Evaluation of the Evolved Expendable Launch Vehicle Program Quality Management System DODIG-2018-045, Department of Defense Office of Inspector General

It is useful to read audit reports and inspection findings from multiple industries. From this we can see trends, make connections and learn.

I see a few things that stand out.

DOD findings

Risk Register

Our evaluation of the RIO database showed that 11 out of 26 risks related to either Atlas V or Delta IV launch vehicle were in “red” status, which indicates that risk mitigation was behind schedule.

It is not enough to identify risks (though that is a critical place to start). You just can’t track them (though again, if you don’t track it you don’t see it). You actually have to have clear plans to mitigate and eliminate the risks. And this is where the program seemed to fall short.

Not a surprise. I think a lot of companies are having these difficulties. In the pharma world the regulatory agencies have been signaling pretty strongly that this is an issue.

Make sure you identify risks, track them, and have plans that are actually carried out to remediate.

Configuration Management

SpaceX failed to comply with AS9100C, section 7.1.3, which requires it to “establish, implement, and maintain a configuration management process.” Configuration management is a controlled process to establish the baseline configuration of a product and any changes to that product. This process should occur during the entire life cycle of a product to provide visibility and control of its physical, functional, and performance attributes.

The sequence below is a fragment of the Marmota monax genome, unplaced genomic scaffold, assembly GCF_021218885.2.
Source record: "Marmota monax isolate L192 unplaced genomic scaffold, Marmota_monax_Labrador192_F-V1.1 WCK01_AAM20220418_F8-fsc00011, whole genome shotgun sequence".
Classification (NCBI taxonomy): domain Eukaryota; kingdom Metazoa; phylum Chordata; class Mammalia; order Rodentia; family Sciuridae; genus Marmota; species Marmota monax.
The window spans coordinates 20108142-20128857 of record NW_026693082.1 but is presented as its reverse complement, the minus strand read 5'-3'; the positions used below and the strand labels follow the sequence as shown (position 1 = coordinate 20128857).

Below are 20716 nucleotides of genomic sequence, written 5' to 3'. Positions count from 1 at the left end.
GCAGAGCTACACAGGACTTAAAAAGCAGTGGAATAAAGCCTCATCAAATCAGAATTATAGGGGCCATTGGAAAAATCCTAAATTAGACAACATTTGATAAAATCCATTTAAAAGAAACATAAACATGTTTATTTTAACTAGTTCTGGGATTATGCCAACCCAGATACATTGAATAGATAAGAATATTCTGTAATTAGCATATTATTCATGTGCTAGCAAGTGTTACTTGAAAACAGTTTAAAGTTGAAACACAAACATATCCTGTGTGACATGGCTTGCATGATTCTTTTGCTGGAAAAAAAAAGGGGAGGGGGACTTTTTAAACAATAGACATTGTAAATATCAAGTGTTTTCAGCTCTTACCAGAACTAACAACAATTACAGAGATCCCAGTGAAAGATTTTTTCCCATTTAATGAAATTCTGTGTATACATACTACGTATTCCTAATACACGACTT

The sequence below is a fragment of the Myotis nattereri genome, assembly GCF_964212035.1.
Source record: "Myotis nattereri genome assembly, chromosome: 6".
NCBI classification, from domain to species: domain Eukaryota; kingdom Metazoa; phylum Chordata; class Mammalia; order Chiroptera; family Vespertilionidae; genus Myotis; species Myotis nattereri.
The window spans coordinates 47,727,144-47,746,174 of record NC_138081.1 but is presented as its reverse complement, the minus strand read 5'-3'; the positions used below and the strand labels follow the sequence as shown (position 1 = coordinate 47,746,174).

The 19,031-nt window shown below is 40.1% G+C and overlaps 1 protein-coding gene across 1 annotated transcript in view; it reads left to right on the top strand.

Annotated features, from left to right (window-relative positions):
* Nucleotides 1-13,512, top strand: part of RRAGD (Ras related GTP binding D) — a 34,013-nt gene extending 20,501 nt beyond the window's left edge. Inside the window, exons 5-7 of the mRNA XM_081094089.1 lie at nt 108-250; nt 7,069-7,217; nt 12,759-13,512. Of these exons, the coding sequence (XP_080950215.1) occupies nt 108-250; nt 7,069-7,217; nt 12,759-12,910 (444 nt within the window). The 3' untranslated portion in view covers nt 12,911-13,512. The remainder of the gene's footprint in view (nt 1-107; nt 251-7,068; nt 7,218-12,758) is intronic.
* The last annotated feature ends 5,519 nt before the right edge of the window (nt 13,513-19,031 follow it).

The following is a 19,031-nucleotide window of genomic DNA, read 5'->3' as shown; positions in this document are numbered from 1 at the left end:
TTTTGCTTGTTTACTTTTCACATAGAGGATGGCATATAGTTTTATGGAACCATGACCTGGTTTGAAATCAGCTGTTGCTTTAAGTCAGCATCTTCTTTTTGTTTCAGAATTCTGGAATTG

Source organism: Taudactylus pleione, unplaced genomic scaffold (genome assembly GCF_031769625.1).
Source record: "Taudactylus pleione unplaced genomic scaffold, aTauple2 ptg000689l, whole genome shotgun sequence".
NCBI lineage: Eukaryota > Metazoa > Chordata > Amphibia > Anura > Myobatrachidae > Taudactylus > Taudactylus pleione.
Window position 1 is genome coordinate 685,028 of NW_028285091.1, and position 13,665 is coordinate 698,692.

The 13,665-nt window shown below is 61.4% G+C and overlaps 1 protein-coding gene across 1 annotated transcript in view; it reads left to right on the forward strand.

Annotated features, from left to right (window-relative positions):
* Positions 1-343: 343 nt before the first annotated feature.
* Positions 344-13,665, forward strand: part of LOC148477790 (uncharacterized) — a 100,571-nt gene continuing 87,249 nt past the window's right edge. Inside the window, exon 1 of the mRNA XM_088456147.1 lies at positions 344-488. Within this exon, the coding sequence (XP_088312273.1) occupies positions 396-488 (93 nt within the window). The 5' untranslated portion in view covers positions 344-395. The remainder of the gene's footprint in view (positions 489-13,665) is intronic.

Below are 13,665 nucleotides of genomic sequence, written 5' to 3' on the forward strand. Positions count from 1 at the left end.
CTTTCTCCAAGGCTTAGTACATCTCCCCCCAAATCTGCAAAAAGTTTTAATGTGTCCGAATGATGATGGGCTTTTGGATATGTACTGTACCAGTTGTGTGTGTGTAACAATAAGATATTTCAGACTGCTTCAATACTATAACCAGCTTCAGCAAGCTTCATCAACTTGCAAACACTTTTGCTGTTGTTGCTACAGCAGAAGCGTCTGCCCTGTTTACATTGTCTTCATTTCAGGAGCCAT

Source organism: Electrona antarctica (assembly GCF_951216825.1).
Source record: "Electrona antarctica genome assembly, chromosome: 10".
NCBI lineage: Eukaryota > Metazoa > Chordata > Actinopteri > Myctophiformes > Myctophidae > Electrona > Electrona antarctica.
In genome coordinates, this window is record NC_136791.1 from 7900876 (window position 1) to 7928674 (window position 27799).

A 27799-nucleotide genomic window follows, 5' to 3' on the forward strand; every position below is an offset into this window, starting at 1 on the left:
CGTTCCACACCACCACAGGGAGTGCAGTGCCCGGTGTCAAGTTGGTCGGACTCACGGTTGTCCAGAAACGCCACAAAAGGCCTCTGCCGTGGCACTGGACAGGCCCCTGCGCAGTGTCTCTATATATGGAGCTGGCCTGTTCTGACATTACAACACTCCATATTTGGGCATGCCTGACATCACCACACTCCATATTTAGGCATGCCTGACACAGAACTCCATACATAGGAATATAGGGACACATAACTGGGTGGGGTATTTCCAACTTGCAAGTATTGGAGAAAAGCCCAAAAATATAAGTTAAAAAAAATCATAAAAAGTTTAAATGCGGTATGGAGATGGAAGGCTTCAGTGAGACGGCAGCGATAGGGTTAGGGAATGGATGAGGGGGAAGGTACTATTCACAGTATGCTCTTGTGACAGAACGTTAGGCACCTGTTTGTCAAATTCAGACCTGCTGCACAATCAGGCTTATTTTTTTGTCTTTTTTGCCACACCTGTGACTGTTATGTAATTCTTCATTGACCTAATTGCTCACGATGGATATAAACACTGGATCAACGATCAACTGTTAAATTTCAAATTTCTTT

First rule of reading inspection reports: Things probably went bad if a section starts with standard review 101 material.

That said, hello change management my dear friend.

This was the gist of my ASQ WCQI workshop last May, every industry needs good change management and change control.

Material Management

ULA and AR failed to comply with AS9100C, section 8.3, which requires them to “ensure that product which does not conform to product requirements are identified and controlled to prevent its unintended use or delivery.”

At ULA, we found 18 expired limited-life material items that were between 32 and 992 days past their expiration dates, but available for use on EELV flight hardware. This material should have been impounded and dispositioned. The use of expired limited-life items, such as glues and bonding agents, could result in product that does not meet specifications and may require costly rework.

I find it hard to believe that these companies aren’t tracking inventory. If they are tracking inventory and┬áhave any sort of cycle count process then the mechanism exists to ensure expired material is removed from the possibility of use. And yet we still see these observations across the pharma industry as well.

Concluding Thoughts

Quality Management has it its core the same principles, no matter the industry. We use similar tools. Leverage the best practices out there. Read about stresses other companies are having, learn from them and remediate at your own organization.